Paramotoring needs early, solid representation and skilled, wise and unbiased administration to hold its own imho. The BHPA are the obvious choice, but could they fill the bill? Before anyone launches into a monologue about the PMC let me first say that to my knowledge there is NO desire to fill this role within the organisation. We have neither the expertise, the individuals with the time and skills to even give it passing thought. On that I am sure you might all agree. ;-)

But for the BHPA to assume that mantle it will take a major effort from a talented communicator to convince the whole UK PPG world that they would have the best interests of ALL of a new conglomerate's members in mind.

Can anyone enlighten me ~ contribute something to the debate? Does anyone really care about the issue?

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Do not modify your machine.

Preflight check your machine every time and if it does not look or feel right do not fly until it is fixed.

Always fly with a reserve.

Other than this and a sensible attitude to this sport I do not believe that any other form of regulation will make the sport safer.( please see exception below)

If any organisation is responsible how will they regulate it

I have not heard of fatalities due to machine failure or than this one. Please inform me if I am wrong.

Most accidents are down to pilot error so if anything perhaps compulsory training should be implemented.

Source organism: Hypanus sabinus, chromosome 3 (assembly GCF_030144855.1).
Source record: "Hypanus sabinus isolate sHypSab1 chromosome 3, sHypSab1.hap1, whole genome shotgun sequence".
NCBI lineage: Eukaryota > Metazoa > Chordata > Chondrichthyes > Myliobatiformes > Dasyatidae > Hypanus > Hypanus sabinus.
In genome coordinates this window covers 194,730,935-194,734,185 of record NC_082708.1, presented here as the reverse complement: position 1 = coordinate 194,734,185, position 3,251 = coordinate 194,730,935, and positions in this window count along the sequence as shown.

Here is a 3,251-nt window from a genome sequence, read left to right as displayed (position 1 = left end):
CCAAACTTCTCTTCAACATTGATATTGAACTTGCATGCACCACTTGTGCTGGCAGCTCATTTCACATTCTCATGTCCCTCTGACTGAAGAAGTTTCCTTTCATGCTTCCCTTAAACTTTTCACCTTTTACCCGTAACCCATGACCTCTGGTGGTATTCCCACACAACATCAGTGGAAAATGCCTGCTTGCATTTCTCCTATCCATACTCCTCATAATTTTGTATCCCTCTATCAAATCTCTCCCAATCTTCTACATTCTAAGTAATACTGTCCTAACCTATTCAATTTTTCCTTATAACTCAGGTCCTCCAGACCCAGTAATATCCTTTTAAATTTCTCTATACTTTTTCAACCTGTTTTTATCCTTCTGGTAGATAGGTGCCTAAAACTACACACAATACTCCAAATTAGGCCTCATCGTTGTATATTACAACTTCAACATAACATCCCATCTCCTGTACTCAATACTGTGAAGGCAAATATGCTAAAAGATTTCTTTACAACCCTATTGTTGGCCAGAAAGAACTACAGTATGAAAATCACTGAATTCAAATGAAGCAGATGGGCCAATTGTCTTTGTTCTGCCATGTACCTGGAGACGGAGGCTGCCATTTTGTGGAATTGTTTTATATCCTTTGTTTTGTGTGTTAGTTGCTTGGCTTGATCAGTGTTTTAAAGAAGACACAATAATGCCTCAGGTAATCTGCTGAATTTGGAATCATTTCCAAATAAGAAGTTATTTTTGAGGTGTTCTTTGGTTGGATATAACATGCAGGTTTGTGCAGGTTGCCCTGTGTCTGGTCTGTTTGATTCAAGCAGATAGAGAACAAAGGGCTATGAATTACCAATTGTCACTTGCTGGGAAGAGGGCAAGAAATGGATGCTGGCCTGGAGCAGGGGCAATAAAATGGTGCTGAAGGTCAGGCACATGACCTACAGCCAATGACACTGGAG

Pete b

Fly within your limits and at a safe height, carry a reserve and make sure it works and you know how to deploy it correctly.

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Thats sound advice Pete, but there are a lot of secondhand machines out there and quite often a newbie coming into the sport may not know if he is looking at a factory spec machine or one that has been modifiend in some way.

Theres also another issue that needs to be addressed, insurance, I raised this point in the fuel tank size thread some time ago, any modification to a machine may be seen as a "get out clause" by any insurance company that may be looking to have to pay out.

Norm, you may be able to help us out on this one, the insurance that the PMC are looking to provide, will it cover only machines in original factory spec or will it cover modified machines too, will you have to declare any mods when taking out cover?

Just looking to clarify matters.

Dave.

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Dave,

The technicalities and insurance nuances are not in my sphere of expertise. I can give a general opinion based on my experience in other fields which may have some validity but look to others with PPG expertise for the answers.

I believe that each PPG type should be subjected to load testing schedules based on its likely encounters. If the aerodynamics wizzards and engineers calculate that the maximum sustained loading likely is 8g and a shock peak is 12g, then those are the figures that should form the baseline for testing of motor units [example figures only].